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Please take a moment to read this powerful story of sibling love, and consider  a donation  to St. Joseph's Hospice this holiday season .


Margaret sat patiently waiting near the reception desk at St. Joseph's Hospice. Though her eyesight was fading, her kind blue eyes remained fixed on the elevator doors. She had moved into Hospice just one day prior. The day was February 25, 2015 - less than a month after doctors discovered a tumour in her brain.

As people came and went through the hospice doors to visit their mothers, fathers, husbands and wives, Margaret kept watch by the elevator. Finally the doors parted and a very familiar face greeted her. There, being wheeled into Hospice to live his last few weeks in the room right next to her, was Marg's beloved brother Jim.

"Marg's face lit right up," said her sister Cathy. "She and Jim were where they were meant to be."

Marg & Jim as children 

Though Marg's journey to Hospice was swift, her brother Jim battled with liver and lung cancer for two years - a trying time full of doctor's visits, chemotherapy and radiation. Despite some successful treatments and operations, the cancer eventually spread. Before arriving at Hospice, Jim and Marg had been staying in separate hospitals on opposite sides of town. When her nurse found out Marg would be eligible to come to Hospice, she inquired whether Jim would be as well. Just a few days later, the siblings were sitting side by side in their hospice home, helping one another read the dinner menu.

"Marg and Jim were inseparable at Hospice," said Cathy. "They spent all their meals together. We never had to visit both rooms because Marg was always in Jim's."

Though Marg and Jim came from a family of six siblings, they were always closest with one another growing up, being only a year and a half apart in age.

"They were always kidding back and forth, even when they were both living at Hospice and quite ill," said Marg and Jim's eldest sister Dorothy.

Marg and Jim spent three weeks together at Hospice before Jim died on March 14. That day, Marg sat beside Jim's bed and held his hand while he took his last breath.

"What a wrenching moment that was," said Dorothy. "But it was so important they were together."

The day of Jim's funeral, Cathy, her husband Gerry, and Dorothy arrived at Hospice to pick up Margaret to bring her to the service.

"Her hair was all done up and she was dressed really nicely," said Gerry. "The Hospice gals really went out of their way to make her look and feel special."

Following Jim's death, Marg's health declined rapidly as the tumour grew. Her siblings knew she didn't have much time left, so they decided to look for Marg's children, who hadn't seen their mother in many years.

Marg's children arrived at Hospice on Good Friday - an emotional and unforgettable day for Marg and her family. Cathy and Dorothy cleared the room so the family could visit in private. Any nerves quickly dissipated as Marg's children - all adults in their 40s and 50s - comforted their dearly loved mother, and she them.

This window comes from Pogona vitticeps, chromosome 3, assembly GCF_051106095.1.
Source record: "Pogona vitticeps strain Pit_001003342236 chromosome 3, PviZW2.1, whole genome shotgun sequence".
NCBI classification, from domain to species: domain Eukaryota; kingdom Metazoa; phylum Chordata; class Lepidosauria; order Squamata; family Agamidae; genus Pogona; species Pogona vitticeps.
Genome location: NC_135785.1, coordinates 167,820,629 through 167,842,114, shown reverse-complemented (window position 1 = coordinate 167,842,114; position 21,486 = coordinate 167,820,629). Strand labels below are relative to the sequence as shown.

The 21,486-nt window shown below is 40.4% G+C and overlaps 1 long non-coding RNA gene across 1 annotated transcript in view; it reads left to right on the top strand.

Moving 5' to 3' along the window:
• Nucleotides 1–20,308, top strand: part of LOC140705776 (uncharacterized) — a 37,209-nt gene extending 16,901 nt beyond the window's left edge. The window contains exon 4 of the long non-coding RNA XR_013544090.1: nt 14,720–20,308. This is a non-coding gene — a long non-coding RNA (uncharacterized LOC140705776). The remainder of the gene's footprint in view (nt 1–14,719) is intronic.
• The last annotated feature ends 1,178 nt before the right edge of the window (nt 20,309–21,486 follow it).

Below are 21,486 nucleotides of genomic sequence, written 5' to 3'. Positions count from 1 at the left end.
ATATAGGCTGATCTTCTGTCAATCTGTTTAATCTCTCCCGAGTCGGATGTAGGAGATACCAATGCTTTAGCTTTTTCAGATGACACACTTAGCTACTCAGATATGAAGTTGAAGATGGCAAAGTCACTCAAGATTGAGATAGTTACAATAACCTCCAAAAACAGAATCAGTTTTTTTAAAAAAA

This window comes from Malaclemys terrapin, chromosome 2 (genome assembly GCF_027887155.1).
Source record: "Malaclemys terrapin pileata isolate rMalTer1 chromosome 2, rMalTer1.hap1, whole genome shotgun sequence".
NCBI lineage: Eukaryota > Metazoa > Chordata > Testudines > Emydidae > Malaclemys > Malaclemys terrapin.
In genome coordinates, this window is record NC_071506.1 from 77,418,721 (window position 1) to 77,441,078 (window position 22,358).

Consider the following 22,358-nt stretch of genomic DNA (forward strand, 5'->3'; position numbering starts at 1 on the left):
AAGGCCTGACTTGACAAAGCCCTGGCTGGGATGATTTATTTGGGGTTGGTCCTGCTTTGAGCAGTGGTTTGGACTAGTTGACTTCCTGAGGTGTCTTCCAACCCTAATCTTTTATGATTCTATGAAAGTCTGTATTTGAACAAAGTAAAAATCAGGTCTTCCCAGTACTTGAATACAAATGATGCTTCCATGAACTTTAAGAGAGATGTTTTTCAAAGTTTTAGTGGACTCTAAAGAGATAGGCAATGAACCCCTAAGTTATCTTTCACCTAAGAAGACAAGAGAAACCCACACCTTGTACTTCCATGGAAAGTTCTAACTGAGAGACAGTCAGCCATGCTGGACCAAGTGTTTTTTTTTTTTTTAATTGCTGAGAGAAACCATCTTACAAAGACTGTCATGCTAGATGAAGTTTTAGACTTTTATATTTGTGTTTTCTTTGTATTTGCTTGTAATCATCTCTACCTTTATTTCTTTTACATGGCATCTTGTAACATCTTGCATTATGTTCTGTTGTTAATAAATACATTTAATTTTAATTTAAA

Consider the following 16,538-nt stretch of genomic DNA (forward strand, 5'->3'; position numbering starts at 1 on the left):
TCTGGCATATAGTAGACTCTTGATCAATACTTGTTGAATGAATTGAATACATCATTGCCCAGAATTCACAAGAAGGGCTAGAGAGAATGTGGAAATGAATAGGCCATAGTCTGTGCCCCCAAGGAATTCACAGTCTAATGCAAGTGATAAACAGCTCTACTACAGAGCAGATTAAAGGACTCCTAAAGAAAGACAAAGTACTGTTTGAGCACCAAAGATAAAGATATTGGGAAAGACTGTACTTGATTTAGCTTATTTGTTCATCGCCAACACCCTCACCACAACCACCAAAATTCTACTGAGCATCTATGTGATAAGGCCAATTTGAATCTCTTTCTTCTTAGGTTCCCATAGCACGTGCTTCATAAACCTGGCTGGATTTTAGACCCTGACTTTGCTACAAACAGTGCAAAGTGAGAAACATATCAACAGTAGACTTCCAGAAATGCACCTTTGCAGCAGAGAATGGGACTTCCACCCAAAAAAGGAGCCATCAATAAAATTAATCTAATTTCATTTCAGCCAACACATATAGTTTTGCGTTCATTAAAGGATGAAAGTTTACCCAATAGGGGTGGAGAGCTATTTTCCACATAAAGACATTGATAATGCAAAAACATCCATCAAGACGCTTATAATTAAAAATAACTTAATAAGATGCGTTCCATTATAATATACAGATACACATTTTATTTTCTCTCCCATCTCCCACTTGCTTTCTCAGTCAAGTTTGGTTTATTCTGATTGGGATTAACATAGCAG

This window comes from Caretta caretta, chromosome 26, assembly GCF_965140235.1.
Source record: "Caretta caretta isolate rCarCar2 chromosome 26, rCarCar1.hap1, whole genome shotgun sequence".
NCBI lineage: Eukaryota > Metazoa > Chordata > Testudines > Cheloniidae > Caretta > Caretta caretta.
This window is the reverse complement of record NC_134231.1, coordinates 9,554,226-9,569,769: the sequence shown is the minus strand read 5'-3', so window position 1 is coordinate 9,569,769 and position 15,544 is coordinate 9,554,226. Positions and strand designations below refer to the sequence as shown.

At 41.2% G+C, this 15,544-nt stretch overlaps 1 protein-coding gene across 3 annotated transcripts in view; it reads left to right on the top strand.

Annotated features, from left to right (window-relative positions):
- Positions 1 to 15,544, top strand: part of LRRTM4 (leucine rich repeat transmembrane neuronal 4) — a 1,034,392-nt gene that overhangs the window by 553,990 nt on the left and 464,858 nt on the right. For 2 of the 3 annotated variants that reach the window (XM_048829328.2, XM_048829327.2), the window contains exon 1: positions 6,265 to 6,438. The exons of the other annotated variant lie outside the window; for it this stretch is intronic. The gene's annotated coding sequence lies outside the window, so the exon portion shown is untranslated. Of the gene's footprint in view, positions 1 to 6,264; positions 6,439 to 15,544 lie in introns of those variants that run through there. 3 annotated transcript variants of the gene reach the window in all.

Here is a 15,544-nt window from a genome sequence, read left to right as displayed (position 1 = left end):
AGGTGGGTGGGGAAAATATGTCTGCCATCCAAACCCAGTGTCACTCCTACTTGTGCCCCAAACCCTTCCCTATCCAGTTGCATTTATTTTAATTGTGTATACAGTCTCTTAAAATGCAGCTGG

"It meant so much to Marg," said Cathy. "Her daughter curled up beside her on her bed and they all had a really good visit."

Marg's children would return to visit her several times up until the day she died on April 15.

Marg & Jim each had a framed copy of
this sibling photo in their Hospice rooms
(Top center: Marg, top right: Jim)

Two weeks later, they went on to walk in honour of their mother at the Hike for Hospice, along with Jim's kids.

For Marg and Jim's siblings, their journey with Hospice did not end after losing both their brother and sister. Their brother-in-law Bill spent just a few days at Hospice in May before he died. Bill had been like a brother to Jim and was very close with the family.

"It's been a rough ride but we got through it because we had to," said Cathy.  "If it wasn't for this place, I don't know what we would have done. We were able to have nice family gatherings and make good memories."

"I think that's what helped us over our sadness was the way we were treated up here," added Dorothy.

"It brought our family closer together," said Cathy. "I recommend Hospice to anyone who may be at that stage in life, and if anybody wants to donate, this is where they should."

Did you know?

St. Joseph's Hospice receives only 48% of its funding from the Ministry of Health and Long-Term Care and relies on the generosity of its supporters to fund the remaining 52%, equivalent to more than $1 million per year.

It's a great privilege and honour for staff and volunteers at St. Joseph's Hospice to care for people like Marg, Jim and Bill, and to bear witness to such profound and moving moments in their lives. The holidays can be a difficult time for families and friends who have lost a loved one, or for those whose loved one may be spending their last moments at Hospice.

This holiday season, please consider a donation to St. Joseph's Hospice, so that we may continue to provide compassionate care and support to people in London and Middlesex County at no cost to them.

Your gift makes an immediate impact on the lives of those we serve. You can donate online by clicking here, or make a donation by phone by calling 519-931-3462.

With kind remembrances and best wishes for this holiday season.


Frank Angeletti
President, Board of Directors
Kimberley Chesney
Chair, Fund Development Committee

Thank you Cathy, Gerry and Dorothy for sharing your family's story.
St. Joseph's Hospice 485 Windermere Road, Third Floor
P.O. Box 1449, Station B, London ON N6A 5M2